by Kendrick Chittock
My learning curve for fly fishing in New Zealand was spent swearing fish had echolocation and casting through air that would sooner yield me a flying mammal than a fish beneath the surface of the water. I thought I could fly fish, but it wasn’t until I made it out of Middle Earth that I actually became an angler.
Nobody took the time to tell me that trout fishing on another continent is actually more like hunting than fishing. As if my fishing skills were not rudimentary enough, my hunting skills were nonexistent. Had I for some reason been stranded in the Misty Mountains I would have had better luck scavenging off of Smeagol’s scraps than loosing an accurate arrow or hooking a fish.
When the Middle Earth high country trout season opened, I immediately set about spooking every trout within a three hours’ drive. I spooked fish with my height. I spooked fish with my shadow, my rod, my presentation, my shirt, and at one point I swear I spooked a fish with the shadow of my shadow. Learning the language of a new river is not something to be learned in one week, or one month. Or one year. I was beginning to feel unwelcome.
Fortunately for me, fly fishing is one of those weird cult-fraternity combinations that allowed me to walk into a fly-shop on the other side of the planet and talk about stimulators, nymphs and stripping all at once while still retaining a semblance of dignity.
The store was local, but it sold everything from hunting boots to tents to fishing gear, and not necessarily the fly kind. I was skeptical. Often, the best bits of local knowledge come from fly-only shops where the societally misunderstood fly tier is in the back wearing a flannel shirt in the middle of summer using his sweat as UV glue, trying to concoct the next best thing. I ambled up to the shop’s fly pyramid, colors and feathers stacked high and holy under a bright white light breaking through the clouds in some extended elven moment of glory. For the briefest of moments I could have sworn a shadow passed over my head and it broke my hypnotic stare at the flies.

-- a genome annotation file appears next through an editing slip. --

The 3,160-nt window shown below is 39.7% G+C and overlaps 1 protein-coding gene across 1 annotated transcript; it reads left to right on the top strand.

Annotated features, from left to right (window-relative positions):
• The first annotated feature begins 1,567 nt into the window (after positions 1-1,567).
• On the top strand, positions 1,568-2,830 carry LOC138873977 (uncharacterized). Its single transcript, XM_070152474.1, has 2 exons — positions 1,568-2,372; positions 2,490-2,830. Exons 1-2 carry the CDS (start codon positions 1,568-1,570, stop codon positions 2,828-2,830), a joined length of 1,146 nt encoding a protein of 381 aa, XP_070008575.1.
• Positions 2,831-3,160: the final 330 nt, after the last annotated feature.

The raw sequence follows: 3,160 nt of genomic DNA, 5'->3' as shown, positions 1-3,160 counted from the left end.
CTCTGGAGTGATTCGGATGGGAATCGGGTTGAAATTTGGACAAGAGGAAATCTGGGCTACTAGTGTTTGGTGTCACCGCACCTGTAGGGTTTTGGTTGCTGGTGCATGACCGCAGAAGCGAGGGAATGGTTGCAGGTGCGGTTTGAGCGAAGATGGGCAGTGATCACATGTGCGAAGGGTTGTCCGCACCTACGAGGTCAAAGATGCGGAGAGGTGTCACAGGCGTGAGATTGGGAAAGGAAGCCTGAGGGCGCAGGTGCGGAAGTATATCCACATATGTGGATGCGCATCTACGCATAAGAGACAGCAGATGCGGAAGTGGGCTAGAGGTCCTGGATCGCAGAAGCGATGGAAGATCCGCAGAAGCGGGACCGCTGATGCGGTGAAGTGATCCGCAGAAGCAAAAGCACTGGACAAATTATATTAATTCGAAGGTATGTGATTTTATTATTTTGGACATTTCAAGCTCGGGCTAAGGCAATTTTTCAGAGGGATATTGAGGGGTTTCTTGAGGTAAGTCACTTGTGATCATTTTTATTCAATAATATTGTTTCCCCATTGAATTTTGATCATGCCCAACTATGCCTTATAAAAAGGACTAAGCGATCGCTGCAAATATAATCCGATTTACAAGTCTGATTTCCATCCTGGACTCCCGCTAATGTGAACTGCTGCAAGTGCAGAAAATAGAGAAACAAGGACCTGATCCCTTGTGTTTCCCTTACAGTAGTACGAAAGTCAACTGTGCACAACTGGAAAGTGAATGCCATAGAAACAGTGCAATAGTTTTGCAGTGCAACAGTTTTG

I have a bit of an issue with store employees. It is completely unfounded, but it exists. I try to avoid them at all costs unless I have a question, which I usually do not because I have already researched what I am buying so I only go into the store for tips or sizing. The opposite was likely true too, that all the men, women, wizards, hobbits and elves of the land in which I was a temporary visitor kept any angling secrets away from foreigners. To break this local oath of silence would surely mean consequences from the all-seeing angling Eye that lorded over the land.
I had yet to make an impression on anyone well enough to risk the consequences.
On this occasion though, the old weathered face that stood across the fly section was as welcome as any I had seen in Middle Earth. It was one of those faces that knew something, some kind of Gandalf when he was still Grey, a bit under-cover. I was hoping whatever he knew was fishing and that by some chance, he was willing to take a risk by sharing his knowledge with me.
“What are you after?” he asked me in his kiwi accent.
“Trout,” I said, “Trout covered in gold and silver.” He looked out of the corners of his face like someone was after him, like the other employees would turn him in or the Rodwraiths would pop out from the ceiling and carry him away.
He raised a bushy gray eyebrow, “Keep your voice down, mate.”
The old gentleman walked around to the checkout counter and brought back an oversized, used topo map book and started flipping through pages, some of which were torn out and ragged along different creases. He pointed his finger to a spot on the map somewhere near a town called Rohan and tapped it with his weathered finger slowly, deliberately.
“Come back when you find what you’re after.”
I picked up my finger to tap the map to be sure, but he whacked it away with an old gnarled walking stick. He looked around one more time, confident no one had seen, and leaned on his staff.
“Don’t looked so damned touristy when you go, ok?”